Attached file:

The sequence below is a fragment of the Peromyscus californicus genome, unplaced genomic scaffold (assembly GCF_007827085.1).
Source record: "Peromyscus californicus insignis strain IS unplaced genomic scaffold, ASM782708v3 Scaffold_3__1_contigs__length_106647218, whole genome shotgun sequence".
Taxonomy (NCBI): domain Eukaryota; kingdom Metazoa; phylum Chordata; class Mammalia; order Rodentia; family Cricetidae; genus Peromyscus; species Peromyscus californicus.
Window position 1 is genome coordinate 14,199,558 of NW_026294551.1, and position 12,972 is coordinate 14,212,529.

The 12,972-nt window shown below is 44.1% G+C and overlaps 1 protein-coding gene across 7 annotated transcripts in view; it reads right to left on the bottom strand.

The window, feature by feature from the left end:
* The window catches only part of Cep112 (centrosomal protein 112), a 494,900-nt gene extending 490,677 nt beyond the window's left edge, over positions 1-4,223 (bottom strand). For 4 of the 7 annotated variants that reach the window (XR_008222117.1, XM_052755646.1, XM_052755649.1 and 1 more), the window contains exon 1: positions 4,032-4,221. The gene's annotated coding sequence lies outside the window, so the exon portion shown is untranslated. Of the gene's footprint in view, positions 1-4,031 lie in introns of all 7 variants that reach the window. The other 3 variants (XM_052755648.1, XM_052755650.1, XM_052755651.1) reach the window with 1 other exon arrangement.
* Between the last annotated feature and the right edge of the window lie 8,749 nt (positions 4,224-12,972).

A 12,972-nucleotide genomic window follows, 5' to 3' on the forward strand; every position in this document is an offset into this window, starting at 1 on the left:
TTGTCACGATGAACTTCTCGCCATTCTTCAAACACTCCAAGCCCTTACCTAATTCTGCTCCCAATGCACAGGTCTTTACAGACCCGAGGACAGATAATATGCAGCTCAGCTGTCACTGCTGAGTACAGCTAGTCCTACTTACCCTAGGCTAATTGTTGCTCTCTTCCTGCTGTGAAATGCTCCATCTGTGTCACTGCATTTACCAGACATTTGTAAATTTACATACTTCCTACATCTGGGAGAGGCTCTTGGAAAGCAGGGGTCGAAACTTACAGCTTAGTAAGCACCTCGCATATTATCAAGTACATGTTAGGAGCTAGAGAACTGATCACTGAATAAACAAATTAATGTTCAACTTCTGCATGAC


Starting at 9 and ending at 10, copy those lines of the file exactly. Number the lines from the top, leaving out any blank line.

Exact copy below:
A 12,972-nucleotide genomic window follows, 5' to 3' on the forward strand; every position in this document is an offset into this window, starting at 1 on the left:
TTGTCACGATGAACTTCTCGCCATTCTTCAAACACTCCAAGCCCTTACCTAATTCTGCTCCCAATGCACAGGTCTTTACAGACCCGAGGACAGATAATATGCAGCTCAGCTGTCACTGCTGAGTACAGCTAGTCCTACTTACCCTAGGCTAATTGTTGCTCTCTTCCTGCTGTGAAATGCTCCATCTGTGTCACTGCATTTACCAGACATTTGTAAATTTACATACTTCCTACATCTGGGAGAGGCTCTTGGAAAGCAGGGGTCGAAACTTACAGCTTAGTAAGCACCTCGCATATTATCAAGTACATGTTAGGAGCTAGAGAACTGATCACTGAATAAACAAATTAATGTTCAACTTCTGCATGAC